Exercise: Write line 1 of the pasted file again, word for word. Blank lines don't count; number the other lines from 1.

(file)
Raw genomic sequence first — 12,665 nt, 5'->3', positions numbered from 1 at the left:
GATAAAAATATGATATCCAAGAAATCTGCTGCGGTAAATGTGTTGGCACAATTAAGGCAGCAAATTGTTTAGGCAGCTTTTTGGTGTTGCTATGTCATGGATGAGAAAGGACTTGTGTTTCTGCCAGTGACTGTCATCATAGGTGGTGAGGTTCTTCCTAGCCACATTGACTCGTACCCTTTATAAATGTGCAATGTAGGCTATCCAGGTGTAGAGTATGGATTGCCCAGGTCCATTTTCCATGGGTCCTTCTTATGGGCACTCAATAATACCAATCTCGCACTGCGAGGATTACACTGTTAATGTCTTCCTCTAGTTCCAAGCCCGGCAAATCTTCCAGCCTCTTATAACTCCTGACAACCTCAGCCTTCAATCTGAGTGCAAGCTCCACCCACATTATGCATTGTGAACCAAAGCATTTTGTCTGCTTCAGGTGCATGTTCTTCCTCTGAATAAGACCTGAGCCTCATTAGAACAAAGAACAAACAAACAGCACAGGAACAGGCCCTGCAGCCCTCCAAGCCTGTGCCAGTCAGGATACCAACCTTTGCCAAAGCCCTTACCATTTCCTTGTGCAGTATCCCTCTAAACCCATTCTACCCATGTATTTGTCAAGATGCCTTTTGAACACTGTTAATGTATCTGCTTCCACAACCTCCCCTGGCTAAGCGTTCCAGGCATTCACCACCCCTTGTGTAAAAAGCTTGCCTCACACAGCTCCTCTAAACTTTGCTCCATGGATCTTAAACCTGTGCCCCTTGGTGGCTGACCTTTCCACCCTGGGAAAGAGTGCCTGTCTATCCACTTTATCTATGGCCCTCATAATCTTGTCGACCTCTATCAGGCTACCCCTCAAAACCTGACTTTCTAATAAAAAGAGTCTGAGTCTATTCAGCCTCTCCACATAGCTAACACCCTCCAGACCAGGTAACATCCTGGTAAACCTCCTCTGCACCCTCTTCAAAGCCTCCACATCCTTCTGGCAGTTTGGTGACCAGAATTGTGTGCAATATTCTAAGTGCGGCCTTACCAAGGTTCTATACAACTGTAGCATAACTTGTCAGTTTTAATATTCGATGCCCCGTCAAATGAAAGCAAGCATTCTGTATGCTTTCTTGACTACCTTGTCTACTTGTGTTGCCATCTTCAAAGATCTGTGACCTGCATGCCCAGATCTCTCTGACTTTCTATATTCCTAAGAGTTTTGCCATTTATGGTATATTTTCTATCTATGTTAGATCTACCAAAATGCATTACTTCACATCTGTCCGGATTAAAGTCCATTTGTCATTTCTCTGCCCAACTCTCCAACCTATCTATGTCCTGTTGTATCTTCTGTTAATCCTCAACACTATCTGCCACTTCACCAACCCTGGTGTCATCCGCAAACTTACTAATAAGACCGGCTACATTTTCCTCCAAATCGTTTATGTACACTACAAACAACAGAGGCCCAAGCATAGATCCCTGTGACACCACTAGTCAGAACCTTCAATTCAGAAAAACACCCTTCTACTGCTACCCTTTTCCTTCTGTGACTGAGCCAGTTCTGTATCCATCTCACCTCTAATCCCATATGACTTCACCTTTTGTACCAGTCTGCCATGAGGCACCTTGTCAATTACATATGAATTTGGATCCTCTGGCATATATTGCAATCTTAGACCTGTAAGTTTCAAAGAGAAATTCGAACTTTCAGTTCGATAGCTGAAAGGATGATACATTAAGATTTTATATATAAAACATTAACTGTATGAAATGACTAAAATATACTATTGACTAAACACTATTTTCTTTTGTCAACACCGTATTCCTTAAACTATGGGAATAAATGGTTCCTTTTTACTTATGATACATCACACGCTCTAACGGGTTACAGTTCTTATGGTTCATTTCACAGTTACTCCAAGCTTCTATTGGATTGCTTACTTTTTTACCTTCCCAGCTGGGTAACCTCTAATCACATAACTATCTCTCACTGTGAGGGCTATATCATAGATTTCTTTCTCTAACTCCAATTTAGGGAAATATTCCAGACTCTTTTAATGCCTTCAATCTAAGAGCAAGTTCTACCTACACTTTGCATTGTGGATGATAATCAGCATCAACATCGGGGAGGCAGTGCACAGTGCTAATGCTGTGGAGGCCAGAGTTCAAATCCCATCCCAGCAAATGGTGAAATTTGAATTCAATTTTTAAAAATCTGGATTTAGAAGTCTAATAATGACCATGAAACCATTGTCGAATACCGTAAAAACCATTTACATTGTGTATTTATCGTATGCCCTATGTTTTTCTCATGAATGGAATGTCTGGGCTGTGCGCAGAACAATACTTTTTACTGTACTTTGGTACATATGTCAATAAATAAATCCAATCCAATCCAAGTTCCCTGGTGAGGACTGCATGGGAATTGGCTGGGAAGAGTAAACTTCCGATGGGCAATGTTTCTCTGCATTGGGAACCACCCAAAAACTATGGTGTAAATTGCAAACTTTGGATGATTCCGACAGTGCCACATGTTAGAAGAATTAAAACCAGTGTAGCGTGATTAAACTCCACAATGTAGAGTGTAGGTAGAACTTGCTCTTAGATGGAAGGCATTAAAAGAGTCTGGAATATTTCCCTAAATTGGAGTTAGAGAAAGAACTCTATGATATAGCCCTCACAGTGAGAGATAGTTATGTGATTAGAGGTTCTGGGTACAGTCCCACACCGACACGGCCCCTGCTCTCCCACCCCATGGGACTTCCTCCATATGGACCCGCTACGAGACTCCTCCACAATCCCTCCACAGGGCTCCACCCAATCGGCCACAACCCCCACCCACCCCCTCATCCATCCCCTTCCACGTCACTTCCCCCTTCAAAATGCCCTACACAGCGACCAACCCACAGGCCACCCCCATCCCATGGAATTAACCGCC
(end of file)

Raw genomic sequence first — 12,665 nt, 5'->3', positions numbered from 1 at the left: